17 Mar The Big Little Love Story (Ruth 4:13–22)
So Boaz took Ruth, and she became his wife. And he went in to her, and the Lord gave her conception, and she bore a son. Then the women said to Naomi, “Blessed be the Lord, who has not left you this day without a redeemer, and may his name be renowned in Israel! He shall be to you a restorer of life and a nourisher of your old age, for your daughter-in-law who loves you, who is more to you than seven sons, has given birth to him.” Then Naomi took the child and laid him on her lap and became his nurse. And the women of the neighborhood gave him a name, saying, “A son has been born to Naomi.” They named him Obed. He was the father of Jesse, the father of David. Now these are the generations of Perez: Perez fathered Hezron, Hezron fathered Ram, Ram fathered Amminadab, Amminadab fathered Nahshon, Nahshon fathered Salmon, Salmon fathered Boaz, Boaz fathered Obed, Obed fathered Jesse, and Jesse fathered David.
The storyline of Ruth goes from a funeral to a wedding both practically and emotionally.
Ruth, which is one of the best-written short stories of all time, concludes with scenes of God’s hand of providential blessing resting upon Boaz, his lovely bride, Ruth, and her mother-in-law, Naomi. Subsequently, the story completes its cycle from barrenness to birth, widowhood to marriage, poverty to riches, bitter to sweet, idolatry to worship, and devastation to redemption. The big idea in this section of Scripture is that piety and providence are inextricably connected. Simply, those who continue to live in holiness, trusting God to bless them, aren’t disappointed because in His time and by His grace, God in His goodness smiles upon them.
Indeed, Ruth and Naomi were first wrecked and then redeemed financially, relationally, spiritually, and generationally. They accepted the reality of their lives, accepted that their lives had forever changed with the death of their husbands, had a funeral to grieve their losses, conducted a life autopsy to learn what had brought their painful circumstances, healed up, moved toward God’s people and presence, and enjoyed a fresh start.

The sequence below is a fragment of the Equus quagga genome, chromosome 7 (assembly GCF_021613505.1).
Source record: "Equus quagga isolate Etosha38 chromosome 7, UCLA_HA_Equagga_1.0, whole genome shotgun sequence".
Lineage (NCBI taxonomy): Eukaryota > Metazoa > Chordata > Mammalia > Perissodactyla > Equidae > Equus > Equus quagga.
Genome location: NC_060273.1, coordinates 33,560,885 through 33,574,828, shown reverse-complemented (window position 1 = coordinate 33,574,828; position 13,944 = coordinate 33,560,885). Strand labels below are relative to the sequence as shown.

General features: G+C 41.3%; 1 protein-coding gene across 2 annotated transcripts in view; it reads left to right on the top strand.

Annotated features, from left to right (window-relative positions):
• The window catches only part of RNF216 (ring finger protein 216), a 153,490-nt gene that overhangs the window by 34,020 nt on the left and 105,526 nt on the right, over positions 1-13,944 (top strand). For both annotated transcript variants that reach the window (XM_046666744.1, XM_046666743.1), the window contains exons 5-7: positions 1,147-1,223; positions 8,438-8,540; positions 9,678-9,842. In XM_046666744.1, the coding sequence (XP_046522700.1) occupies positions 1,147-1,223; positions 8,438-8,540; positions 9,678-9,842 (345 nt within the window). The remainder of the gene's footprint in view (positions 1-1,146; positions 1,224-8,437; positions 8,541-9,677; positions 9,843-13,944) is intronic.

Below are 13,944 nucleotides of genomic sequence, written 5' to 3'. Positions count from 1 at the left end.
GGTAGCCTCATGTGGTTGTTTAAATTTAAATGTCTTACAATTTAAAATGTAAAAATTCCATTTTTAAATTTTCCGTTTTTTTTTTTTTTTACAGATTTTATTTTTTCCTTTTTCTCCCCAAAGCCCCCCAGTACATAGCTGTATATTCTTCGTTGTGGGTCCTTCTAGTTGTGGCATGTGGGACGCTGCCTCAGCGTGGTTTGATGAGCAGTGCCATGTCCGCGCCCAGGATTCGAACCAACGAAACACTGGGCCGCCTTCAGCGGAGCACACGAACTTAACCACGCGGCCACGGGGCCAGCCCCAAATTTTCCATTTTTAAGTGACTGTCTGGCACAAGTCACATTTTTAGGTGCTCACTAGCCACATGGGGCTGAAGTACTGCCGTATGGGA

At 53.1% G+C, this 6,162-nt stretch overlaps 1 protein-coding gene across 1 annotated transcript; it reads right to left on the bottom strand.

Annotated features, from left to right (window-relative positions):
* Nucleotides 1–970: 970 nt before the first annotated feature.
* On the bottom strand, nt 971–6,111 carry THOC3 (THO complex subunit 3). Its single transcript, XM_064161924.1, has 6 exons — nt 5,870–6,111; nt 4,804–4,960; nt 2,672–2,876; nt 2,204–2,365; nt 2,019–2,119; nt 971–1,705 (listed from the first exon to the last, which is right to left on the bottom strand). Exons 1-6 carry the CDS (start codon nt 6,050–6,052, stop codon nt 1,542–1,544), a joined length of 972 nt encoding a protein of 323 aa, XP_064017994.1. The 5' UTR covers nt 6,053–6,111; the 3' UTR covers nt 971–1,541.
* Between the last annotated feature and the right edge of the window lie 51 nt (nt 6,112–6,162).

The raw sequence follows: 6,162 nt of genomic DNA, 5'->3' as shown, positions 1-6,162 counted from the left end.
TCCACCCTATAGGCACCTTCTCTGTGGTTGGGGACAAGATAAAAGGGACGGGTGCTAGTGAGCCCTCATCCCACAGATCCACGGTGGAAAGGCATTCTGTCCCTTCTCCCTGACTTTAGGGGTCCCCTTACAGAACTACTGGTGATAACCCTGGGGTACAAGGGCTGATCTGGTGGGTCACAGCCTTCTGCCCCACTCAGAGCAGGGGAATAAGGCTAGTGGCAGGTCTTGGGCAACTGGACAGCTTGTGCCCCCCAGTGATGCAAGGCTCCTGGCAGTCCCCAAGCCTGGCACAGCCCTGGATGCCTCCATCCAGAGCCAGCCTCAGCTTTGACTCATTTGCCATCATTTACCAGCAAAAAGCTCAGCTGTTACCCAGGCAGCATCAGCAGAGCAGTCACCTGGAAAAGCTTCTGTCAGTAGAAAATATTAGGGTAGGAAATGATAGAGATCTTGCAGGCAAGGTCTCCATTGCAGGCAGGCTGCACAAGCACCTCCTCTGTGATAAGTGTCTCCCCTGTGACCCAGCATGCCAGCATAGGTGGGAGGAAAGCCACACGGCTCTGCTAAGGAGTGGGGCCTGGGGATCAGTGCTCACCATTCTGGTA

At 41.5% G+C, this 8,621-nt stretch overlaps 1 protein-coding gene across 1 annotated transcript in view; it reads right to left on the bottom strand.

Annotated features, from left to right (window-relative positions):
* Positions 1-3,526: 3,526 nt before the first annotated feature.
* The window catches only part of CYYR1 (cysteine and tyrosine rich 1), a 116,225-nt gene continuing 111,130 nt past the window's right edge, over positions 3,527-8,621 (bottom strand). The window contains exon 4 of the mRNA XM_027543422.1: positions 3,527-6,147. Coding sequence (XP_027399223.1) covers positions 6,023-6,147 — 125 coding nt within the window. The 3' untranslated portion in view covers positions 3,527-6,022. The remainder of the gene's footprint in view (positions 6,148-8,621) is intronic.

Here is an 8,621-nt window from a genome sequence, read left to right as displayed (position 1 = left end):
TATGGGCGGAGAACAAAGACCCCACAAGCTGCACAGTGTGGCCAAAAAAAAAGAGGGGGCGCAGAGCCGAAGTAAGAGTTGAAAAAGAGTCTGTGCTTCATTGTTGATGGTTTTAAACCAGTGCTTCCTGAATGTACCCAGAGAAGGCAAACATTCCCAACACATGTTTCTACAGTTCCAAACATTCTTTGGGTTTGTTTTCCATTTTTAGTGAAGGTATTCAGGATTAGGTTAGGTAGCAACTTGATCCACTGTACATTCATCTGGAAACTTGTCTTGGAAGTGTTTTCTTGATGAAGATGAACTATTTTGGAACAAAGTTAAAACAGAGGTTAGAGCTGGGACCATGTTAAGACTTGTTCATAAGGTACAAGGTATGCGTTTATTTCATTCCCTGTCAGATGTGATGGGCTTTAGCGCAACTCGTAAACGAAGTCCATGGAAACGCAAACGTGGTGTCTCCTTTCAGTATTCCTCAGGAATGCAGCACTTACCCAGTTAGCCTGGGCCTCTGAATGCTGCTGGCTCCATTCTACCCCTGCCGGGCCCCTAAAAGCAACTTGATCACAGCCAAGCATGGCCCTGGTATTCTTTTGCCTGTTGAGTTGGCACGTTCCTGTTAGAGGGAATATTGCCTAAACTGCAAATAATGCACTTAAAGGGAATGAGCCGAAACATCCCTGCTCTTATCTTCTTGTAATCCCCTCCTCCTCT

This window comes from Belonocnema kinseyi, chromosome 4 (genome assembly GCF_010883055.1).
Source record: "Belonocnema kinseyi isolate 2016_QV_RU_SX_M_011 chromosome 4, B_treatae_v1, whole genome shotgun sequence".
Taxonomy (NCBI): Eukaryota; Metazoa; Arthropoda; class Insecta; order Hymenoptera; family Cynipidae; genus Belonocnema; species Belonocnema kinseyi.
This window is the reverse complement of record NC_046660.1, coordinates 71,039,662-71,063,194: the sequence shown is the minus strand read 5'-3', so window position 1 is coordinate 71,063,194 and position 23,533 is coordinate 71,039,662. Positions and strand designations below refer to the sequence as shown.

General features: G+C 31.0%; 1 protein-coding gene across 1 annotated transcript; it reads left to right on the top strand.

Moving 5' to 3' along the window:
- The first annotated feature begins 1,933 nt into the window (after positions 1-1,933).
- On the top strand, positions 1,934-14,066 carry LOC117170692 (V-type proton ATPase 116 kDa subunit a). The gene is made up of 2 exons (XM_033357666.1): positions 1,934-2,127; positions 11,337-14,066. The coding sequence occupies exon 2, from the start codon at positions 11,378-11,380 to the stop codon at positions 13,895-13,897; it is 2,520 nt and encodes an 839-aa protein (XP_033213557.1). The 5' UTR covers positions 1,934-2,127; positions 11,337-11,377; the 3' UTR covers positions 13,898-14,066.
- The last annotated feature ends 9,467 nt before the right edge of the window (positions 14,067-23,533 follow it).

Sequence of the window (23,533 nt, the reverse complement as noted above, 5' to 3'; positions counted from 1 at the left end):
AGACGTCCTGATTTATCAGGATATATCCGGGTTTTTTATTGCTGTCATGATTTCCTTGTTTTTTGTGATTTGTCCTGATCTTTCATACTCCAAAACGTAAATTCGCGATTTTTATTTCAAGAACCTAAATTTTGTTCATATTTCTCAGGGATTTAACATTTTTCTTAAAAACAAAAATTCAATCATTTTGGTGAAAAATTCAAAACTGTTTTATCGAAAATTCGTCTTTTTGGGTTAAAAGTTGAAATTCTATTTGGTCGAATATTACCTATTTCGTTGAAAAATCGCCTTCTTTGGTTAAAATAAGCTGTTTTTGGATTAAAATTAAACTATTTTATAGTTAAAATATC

Their little story, which echoes the big story of Jesus, reveals that life comes after death. If you’re reading this amidst a painful season of life, Ruth and Naomi’s example provides hope to keep going until you’re on the other side of the dark valley you’re currently in.
Ruth and Boaz had a love that rivals any love story in human history. And God gave them a son named Obed, who became the grandfather of the great King David, through whom Samuel (2 Samuel 7:1–7) promised would come Jesus Christ. Ruth is mentioned in only one place in the entire New Testament. In Matthew 1, the foreigner Ruth is included with the unwed Mary, the prostitute Tamar, and the adulteress Bathsheba as the only four women included in the genealogy of Jesus Christ. Indeed, the inclusion of each woman reinforces the truth that Jesus Christ saves us by pure grace and blesses even the least likely people from the least deserving backgrounds.
While God is the hero of the story, Naomi, Ruth, and Boaz are wonderful mentors for us to learn from. Although Naomi was bitter about her life, she wisely chose to take her pain and problems to God and His people for healing and help. Although Ruth was a new convert with no guarantee of safety or welcome, she ran to God and His people in faith that somehow He would providentially take care of her if she simply woke up every day to do what was right in the His sight. And Boaz stands above most other men in Scripture as an example for every man—particularly young men who aspire to be godly husbands, fathers, and business leaders. In fact, there are numerous lessons to be learned from the life and love story of Ruth and Boaz, including:
- God loves, saves, transforms, and blesses people from even the worst backgrounds and family histories.
- Older, divorced, and widowed people can find love and godly spouses.
- Character is what counts, especially when you think no one is watching.
- Jesus’ family had some horrible people in it, which means there’s room for us horrible people, too!
- Those without godly parents and/or the input of a godly family can have a God-honoring, romantic relationship with their spouse.
- Work ethic, character, income, and holiness are what show that a man is ready for marriage.
- Sometimes the family of God’s people is a stronger bond than even blood family.
In a day when most adults are single, the timeless story of Ruth is p